As Orioles send down struggling Wells, all eyes on Elias ahead of trade deadline

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BALTIMORE — While other contenders were acquiring starting pitching ahead of Tuesday’s trade deadline, the AL-leading Orioles demoted their second-best starter for the season to the minor leagues.

Enduring an unsettling three-start stretch since the All-Star break that included 11 earned runs allowed and nine walks over nine innings, right-hander Tyler Wells was optioned to Double-A Bowie after Saturday’s 8-3 loss to the New York Yankees. The 28-year-old still ranks second in the Baltimore rotation in ERA (3.80) and wins above replacement (1.6) behind only Kyle Bradish this season, but it had become increasingly apparent that Wells wasn’t right, prompting the Orioles to send him to the minors for some rest and a reduced workload.

He lasted just 2 2/3 innings and sported his lowest average fastball velocity of the season on Saturday, which marked the second time in three starts he failed to complete three innings. Wells pitched at least five innings in each of his 18 appearances in the first half of the season and sported an impressive 3.18 ERA at the break. His 113 2/3 innings are already the most he’s logged in a season since completing 119 1/3 between High-A and Double-A in Minnesota’s system in 2018, the year before he underwent Tommy John surgery.

(Brandon Hyde discusses the decision to option Tyler Wells to Double-A Bowie on Sunday.)

“We feel like he needs a little bit of a break, honestly, a little bit of a reset,” manager Brandon Hyde said. “His stuff since the break — really since the Minnesota game [on July 8] — hasn’t looked the same. Just not the same life to his fastball; the command’s obviously not where it was. He had an All-Star first half and was league-leading in WHIP (walks and hits per inning pitched) because of the command and the lack of walks. His only issue a little bit was he gave up some solo homers once in a while.

“But really the last three or four starts, there have been some things in there that are uncharacteristic. We feel like the right thing for him and for us — because we need him back; we need him — is to give him a little bit of a break. Sending him to Double-A allows us to have him close, and then we’re going to kind of go from there. Hopefully, he’s back with us soon after giving him just a little bit of time off.”

Hyde said the plan is to give Wells some rest — reiterating that he “feels OK” despite the “eye test” creating concern — and a lighter workload pitching for the Baysox to keep “his feel” and position him to rejoin the Orioles sometime next month for the stretch run. Of course, what role Wells will hold remains to be seen with it becoming even more apparent that general manager Mike Elias needs to add at least one starting pitcher ahead of Tuesday’s 6 p.m. trade deadline. As a Rule 5 pick rookie in 2021, Wells impressed as a reliever, pitching to a 3.28 ERA after June 1 and even collecting four saves in September that season.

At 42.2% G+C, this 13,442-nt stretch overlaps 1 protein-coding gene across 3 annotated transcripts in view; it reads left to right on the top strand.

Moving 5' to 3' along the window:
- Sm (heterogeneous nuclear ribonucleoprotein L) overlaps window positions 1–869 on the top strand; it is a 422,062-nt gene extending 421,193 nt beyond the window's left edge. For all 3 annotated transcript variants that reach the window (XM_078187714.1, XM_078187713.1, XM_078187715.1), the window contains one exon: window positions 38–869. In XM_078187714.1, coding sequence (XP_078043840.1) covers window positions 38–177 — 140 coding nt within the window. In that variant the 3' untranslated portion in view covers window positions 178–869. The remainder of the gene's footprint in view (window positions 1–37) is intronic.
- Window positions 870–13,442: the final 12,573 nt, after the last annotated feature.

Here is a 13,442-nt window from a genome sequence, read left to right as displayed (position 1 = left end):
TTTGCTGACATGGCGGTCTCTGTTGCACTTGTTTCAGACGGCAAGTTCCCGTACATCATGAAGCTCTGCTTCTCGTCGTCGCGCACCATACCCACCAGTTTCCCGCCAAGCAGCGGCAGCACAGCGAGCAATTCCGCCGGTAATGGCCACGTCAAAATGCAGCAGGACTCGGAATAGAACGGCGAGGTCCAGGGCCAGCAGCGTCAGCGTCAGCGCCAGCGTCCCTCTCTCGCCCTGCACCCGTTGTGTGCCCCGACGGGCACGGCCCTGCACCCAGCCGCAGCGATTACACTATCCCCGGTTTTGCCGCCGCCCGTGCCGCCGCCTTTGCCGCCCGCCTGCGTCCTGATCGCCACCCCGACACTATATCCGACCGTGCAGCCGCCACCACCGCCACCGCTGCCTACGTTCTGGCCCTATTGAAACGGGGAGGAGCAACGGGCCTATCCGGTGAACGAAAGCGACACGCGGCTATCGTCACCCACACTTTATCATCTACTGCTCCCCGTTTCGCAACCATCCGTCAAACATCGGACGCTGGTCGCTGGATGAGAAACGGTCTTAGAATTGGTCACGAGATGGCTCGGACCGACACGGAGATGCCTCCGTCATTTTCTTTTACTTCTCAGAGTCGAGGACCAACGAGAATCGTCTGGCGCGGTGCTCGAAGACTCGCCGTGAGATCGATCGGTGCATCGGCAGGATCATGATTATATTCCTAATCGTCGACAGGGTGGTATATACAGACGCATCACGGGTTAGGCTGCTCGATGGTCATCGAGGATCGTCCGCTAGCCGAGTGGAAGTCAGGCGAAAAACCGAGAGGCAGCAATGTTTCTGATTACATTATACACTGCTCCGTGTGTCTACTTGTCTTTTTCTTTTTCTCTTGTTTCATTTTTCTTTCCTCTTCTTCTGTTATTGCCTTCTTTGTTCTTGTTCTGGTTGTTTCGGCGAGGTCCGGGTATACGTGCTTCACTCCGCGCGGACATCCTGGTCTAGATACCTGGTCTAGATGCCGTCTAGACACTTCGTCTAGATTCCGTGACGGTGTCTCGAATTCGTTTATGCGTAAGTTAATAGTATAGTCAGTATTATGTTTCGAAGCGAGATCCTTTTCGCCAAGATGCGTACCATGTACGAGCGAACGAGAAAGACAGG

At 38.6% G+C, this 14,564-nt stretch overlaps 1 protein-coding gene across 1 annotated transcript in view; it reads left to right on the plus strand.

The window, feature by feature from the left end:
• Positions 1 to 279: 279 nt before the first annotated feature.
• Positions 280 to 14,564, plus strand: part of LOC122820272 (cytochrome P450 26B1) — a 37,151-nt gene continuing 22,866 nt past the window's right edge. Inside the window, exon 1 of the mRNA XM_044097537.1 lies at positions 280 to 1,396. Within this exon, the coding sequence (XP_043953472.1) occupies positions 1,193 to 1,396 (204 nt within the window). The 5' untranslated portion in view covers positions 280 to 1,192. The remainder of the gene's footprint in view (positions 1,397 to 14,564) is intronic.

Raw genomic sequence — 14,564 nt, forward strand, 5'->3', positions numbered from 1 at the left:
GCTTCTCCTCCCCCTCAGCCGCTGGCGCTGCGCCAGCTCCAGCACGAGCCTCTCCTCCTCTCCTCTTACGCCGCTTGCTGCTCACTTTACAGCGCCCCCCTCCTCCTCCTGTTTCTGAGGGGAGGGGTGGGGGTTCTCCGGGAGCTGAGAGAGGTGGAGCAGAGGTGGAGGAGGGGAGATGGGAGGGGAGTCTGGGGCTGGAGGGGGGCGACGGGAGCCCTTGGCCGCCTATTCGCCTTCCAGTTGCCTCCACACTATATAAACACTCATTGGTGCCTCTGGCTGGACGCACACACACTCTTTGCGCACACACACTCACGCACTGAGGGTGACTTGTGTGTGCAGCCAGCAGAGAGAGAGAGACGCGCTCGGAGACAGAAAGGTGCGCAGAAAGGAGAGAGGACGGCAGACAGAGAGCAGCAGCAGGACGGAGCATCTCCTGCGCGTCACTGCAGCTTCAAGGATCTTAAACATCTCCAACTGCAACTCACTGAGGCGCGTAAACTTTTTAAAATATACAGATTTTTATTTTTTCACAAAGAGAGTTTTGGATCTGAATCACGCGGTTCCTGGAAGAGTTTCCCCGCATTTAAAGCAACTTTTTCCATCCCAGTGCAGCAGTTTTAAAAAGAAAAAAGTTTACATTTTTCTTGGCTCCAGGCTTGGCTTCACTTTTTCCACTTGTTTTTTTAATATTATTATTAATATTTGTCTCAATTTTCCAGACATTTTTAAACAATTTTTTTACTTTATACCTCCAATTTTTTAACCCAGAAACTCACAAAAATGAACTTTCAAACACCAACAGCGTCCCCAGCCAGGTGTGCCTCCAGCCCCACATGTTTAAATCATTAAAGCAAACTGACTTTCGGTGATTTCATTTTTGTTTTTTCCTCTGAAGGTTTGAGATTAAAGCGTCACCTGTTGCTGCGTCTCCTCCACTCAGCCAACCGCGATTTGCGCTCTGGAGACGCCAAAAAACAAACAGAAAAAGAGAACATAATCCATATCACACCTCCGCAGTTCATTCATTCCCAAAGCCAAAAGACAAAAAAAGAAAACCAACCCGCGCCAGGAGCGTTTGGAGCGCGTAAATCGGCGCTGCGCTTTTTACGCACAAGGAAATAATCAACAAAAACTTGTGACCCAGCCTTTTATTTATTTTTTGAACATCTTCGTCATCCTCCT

Baltimore is now without a scheduled starter for Thursday’s series finale in Toronto, and rumored target Jordan Montgomery was acquired by Texas on Sunday afternoon, the latest starting pitcher to come off the board over the weekend. Elias was predictably measured in discussing potential trades at Camden Yards on Friday, but the Orioles don’t have a logical in-house candidate to slot into the current rotation if the front office and ownership want to be taken seriously as doing the best they can to optimize a young club for a playoff run.


In other words, starting Cole Irvin against the Blue Jays and beyond isn’t going to cut it.

There’s also the fair question of how the Orioles will handle their other young starters down the stretch with Bradish, Dean Kremer, and Grayson Rodriguez all on pace to blow past their single-season highs in professional innings in the coming weeks.

“It’s challenging. I’m so proud of all these guys,” Hyde said. “Tyler’s in uncharted waters right now. He’s not had experience of pitching like a normal starter in a full season since the minor leagues years ago. All these guys are going to go through things for the first time honestly. That’s part of development, and it’s part why they’re going to be really good down the road too.

“We’re trying to win right now, and we’re going to try to win down the road. These guys have taken huge steps in their careers this year, so we’re going to monitor things and we’ll see what happens. We need all of them to go where we want to go.”

And these current Orioles need — and frankly, deserve — an impact addition or two to try to help them get there.

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